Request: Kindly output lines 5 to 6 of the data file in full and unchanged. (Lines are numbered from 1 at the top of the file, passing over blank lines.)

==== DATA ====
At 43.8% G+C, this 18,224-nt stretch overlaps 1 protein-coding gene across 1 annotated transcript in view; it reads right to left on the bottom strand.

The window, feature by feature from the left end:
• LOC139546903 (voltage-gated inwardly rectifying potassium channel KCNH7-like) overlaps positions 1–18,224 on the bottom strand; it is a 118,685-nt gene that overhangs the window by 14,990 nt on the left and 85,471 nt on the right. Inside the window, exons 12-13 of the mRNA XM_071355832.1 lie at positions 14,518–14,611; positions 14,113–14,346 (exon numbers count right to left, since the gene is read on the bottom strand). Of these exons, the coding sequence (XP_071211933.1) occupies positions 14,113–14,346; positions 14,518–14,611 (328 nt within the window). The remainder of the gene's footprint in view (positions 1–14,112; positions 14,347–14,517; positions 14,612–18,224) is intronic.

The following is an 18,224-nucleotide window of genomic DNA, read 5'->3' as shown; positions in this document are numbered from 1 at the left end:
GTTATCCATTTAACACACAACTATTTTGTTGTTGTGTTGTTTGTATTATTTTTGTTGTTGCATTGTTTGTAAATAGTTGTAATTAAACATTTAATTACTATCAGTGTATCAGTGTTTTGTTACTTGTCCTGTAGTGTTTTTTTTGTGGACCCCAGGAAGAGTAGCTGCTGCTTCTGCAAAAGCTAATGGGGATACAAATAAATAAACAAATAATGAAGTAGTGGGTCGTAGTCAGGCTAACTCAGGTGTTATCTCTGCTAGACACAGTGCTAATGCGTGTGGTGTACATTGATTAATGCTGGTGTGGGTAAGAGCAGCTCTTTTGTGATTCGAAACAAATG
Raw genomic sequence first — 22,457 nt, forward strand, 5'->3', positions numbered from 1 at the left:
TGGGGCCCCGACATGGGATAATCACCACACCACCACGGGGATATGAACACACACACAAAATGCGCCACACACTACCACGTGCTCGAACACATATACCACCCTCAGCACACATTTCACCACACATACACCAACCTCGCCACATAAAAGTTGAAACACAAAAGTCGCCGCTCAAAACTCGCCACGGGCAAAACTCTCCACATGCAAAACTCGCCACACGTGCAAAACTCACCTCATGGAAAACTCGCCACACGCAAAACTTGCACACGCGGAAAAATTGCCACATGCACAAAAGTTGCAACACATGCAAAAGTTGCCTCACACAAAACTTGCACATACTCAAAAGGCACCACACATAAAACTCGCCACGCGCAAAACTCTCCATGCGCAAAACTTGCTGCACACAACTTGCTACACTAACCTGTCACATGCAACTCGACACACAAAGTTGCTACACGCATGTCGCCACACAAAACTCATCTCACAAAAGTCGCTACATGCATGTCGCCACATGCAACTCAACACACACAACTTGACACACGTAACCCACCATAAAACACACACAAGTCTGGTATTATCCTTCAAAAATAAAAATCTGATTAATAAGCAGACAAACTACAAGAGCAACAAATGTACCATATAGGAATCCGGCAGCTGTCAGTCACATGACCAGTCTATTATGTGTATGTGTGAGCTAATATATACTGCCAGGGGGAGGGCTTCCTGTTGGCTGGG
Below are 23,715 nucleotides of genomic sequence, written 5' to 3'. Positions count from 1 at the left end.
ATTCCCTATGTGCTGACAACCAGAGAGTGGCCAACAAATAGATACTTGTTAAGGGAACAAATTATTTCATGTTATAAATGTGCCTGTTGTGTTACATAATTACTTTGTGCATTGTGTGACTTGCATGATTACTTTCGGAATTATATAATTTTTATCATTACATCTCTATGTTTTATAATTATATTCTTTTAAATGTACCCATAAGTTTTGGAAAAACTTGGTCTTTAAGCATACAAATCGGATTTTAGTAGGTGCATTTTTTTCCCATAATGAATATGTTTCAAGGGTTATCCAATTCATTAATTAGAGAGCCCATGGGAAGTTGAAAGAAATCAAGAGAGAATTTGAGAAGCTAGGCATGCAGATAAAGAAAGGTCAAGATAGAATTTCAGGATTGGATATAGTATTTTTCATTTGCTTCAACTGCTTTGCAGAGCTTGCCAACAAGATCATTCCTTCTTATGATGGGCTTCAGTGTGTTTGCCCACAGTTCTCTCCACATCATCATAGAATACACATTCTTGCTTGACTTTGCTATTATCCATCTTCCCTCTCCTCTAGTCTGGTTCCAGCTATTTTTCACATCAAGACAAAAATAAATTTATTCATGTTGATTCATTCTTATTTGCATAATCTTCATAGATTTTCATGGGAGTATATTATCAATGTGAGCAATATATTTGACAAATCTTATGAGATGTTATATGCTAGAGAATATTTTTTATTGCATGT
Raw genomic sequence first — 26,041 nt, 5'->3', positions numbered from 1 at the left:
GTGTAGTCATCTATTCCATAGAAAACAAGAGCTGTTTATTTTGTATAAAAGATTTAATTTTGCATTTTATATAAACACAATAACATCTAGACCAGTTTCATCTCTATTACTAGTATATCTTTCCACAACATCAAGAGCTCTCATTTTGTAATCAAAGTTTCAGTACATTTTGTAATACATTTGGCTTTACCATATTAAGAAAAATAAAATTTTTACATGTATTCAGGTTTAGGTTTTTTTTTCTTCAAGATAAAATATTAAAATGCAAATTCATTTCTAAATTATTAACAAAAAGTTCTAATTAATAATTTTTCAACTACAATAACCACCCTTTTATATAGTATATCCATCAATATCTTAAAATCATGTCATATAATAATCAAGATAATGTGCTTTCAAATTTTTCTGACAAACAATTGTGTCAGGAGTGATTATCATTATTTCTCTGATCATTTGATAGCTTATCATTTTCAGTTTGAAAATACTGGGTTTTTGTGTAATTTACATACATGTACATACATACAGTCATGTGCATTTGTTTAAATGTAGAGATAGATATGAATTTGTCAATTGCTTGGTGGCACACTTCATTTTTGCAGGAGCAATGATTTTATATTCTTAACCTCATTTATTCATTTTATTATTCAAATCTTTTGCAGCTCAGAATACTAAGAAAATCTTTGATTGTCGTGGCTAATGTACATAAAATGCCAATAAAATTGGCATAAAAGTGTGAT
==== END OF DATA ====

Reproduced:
GTTATCCATTTAACACACAACTATTTTGTTGTTGTGTTGTTTGTATTATTTTTGTTGTTGCATTGTTTGTAAATAGTTGTAATTAAACATTTAATTACTATCAGTGTATCAGTGTTTTGTTACTTGTCCTGTAGTGTTTTTTTTGTGGACCCCAGGAAGAGTAGCTGCTGCTTCTGCAAAAGCTAATGGGGATACAAATAAATAAACAAATAATGAAGTAGTGGGTCGTAGTCAGGCTAACTCAGGTGTTATCTCTGCTAGACACAGTGCTAATGCGTGTGGTGTACATTGATTAATGCTGGTGTGGGTAAGAGCAGCTCTTTTGTGATTCGAAACAAATG
Raw genomic sequence first — 22,457 nt, forward strand, 5'->3', positions numbered from 1 at the left: